'Brick Mansions': What the Critics Are Saying
The late Paul Walker headlines Camille Delamarre's crime-thriller remake with parkour veteran David Belle and Wu-Tang Clan's RZA.
Paul Walker's penultimate film and passion project Brick Mansions, out Friday, casts him as an undercover cop who teams with an ex-convict to save a dystopian Detroit from destruction. The English-language remake of the 2004 hit French film Banlieue 13 was written by Luc Besson and directed by Camille Delamarre, and also features RZA, while David Belle reprises his role as the ex-convict.
The crime thriller is expected to debut in the $8 million to $10 million range, and in honor of Walker's memory, Relativity and EuropaCorp have made a donation to Walker's charity, Reach Out WorldWide.
Read what top critics are saying about Brick Mansions:
The Hollywood Reporter's Bernard Besserglik said in his review that Besson is "adept as ever at recycling old material," though "generally the script, best described as functional, eschews wit or irony." With plenty of "fist-fights, shoot-outs, car chases and general mayhem that should satisfy hardcore action fans … the movie contributes nothing new to the genre, but disbelief is suspended willingly enough once the action gets up to speed." The plot is "given a nifty twist, but the attempt at a social message -- the importance of communal values, the cynicism of politicians -- rings hollow and adds nothing to the sum of human knowledge. But these considerations will not deter fans who will find plenty to please them in the stunts."
The New York Times' A.O. Scott called Brick Mansions "brawny, dumb and preposterous, it nonetheless comes tantalizingly close to being a high-impact allegory of race, class and real estate in a postindustrial, new-Gilded Age America." Despite a "crucial final twist more ridiculous than revelatory," Delamarre's "visual style, heavily indebted to the Grand Theft Auto video games, is appropriately rough and kinetic." Belle, one of the originators of the acrobatic art known as parkour, turns parts of the film into "a master class," and though RZA falls short as a villain, Walker "demonstrates why he will be missed. He brought quiet charisma to noisy movies and seemed to know instinctively just how seriously to take what he was doing."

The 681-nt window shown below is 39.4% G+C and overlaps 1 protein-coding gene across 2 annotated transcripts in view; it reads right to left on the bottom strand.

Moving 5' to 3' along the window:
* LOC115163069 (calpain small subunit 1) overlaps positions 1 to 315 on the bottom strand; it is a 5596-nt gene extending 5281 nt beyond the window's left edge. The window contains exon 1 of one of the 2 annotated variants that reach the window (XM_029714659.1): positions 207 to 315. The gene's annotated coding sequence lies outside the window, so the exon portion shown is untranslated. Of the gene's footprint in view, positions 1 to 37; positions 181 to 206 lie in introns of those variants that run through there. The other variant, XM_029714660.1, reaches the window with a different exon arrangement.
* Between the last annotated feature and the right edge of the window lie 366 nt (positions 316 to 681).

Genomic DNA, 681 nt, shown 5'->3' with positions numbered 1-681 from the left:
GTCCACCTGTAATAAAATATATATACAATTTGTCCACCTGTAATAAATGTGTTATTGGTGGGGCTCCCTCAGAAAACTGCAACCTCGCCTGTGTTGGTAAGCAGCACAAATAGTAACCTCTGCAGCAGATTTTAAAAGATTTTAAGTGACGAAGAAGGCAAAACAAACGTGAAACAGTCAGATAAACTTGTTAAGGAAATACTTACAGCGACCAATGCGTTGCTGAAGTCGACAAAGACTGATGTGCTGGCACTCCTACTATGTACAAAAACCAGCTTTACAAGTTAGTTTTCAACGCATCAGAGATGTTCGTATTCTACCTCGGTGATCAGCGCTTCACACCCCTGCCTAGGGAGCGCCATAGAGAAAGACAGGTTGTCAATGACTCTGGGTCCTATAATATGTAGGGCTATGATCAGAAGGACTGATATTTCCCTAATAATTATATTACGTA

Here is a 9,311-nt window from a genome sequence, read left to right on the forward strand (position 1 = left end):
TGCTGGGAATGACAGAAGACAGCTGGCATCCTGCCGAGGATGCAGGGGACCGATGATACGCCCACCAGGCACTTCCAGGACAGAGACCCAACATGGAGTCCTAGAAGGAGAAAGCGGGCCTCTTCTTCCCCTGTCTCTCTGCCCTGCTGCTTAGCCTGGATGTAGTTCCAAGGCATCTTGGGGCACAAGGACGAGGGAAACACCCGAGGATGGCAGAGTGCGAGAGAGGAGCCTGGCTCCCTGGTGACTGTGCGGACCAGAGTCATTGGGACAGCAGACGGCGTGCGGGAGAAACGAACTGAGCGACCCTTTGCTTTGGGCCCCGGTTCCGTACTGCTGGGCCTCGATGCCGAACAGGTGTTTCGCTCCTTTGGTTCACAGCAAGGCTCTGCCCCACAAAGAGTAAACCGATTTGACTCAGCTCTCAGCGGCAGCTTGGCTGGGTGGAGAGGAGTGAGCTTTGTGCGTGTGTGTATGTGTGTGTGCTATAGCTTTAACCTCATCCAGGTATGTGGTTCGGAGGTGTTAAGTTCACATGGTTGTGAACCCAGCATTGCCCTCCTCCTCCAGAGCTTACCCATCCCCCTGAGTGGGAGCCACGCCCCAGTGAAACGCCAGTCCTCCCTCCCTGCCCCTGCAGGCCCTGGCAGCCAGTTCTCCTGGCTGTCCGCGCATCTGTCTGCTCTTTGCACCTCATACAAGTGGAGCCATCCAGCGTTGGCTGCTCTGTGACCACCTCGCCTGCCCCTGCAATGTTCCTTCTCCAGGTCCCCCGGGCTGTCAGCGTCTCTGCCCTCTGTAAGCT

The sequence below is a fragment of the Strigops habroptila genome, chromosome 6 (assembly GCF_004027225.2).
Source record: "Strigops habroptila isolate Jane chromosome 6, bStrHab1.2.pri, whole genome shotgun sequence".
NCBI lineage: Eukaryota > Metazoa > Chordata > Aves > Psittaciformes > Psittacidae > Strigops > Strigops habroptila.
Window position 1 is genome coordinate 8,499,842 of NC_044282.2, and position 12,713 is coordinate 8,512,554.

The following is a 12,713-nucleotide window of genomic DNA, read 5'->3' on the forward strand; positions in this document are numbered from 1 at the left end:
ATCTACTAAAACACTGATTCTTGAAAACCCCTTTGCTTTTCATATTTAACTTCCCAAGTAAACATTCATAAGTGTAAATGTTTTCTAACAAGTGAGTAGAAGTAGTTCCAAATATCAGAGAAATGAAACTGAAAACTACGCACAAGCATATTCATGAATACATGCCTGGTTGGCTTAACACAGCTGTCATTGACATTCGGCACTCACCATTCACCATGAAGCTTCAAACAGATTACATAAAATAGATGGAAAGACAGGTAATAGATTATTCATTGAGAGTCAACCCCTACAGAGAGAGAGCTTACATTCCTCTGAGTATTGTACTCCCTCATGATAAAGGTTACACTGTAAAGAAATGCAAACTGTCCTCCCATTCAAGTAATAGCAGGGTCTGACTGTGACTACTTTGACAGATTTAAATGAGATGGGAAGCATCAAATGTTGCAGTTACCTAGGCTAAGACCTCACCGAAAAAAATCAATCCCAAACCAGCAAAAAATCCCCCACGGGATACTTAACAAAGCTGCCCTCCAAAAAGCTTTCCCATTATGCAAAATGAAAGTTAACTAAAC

The Los Angeles Times' Gary Goldstein declared it "a dumb and ugly action picture that works strictly as a reminder of the late actor's head-turning good looks and modest charisma … a dizzying mishmash of showy stunts, muddled narrative and some seriously risible acting and dialogue." The action sequences "are edited within an inch of their lives, adding more incoherence than thrills," the sociopolitical commentary via its twisty ending "only serves to make the preceding mayhem and plotting even less plausible than they already seemed," and the PG-13 rating seems light to Goldstein, given a "beheading and several uses of the N-word."
The Washington Post's Michael O'Sullivan called the American version of the French hit "watered-down," as the remake "suffers considerably from Walker’s obvious deficiencies as a physical performer" when it comes to the art of parkour in which Belle excels. Also, because of RZA's turn as villain and the film's final plot twist, "Besson sabotages the power of his tale, which requires starkly defined moral absolutes."
The Chicago Tribune's Roger Moore gave the film two stars, as the "A-level action/D-level plot is too typical of the lesser fare that Walker squeezed in between the increasingly popular, decreasingly intelligent Fast & Furious movies ... dumb, noisy junk and the best he could do in a career that never really took off." Still, he wrote of Walker's deadpan double-takes after Belle's parkour stunts, "Moments like that, even in a dumb movie, add a little sting to the loss of Walker's amiable, sincere screen presence -- a nice guy who always made a convincingly righteous dude, and an actor who wasn't above letting himself in on the laugh that a lot of his movies were."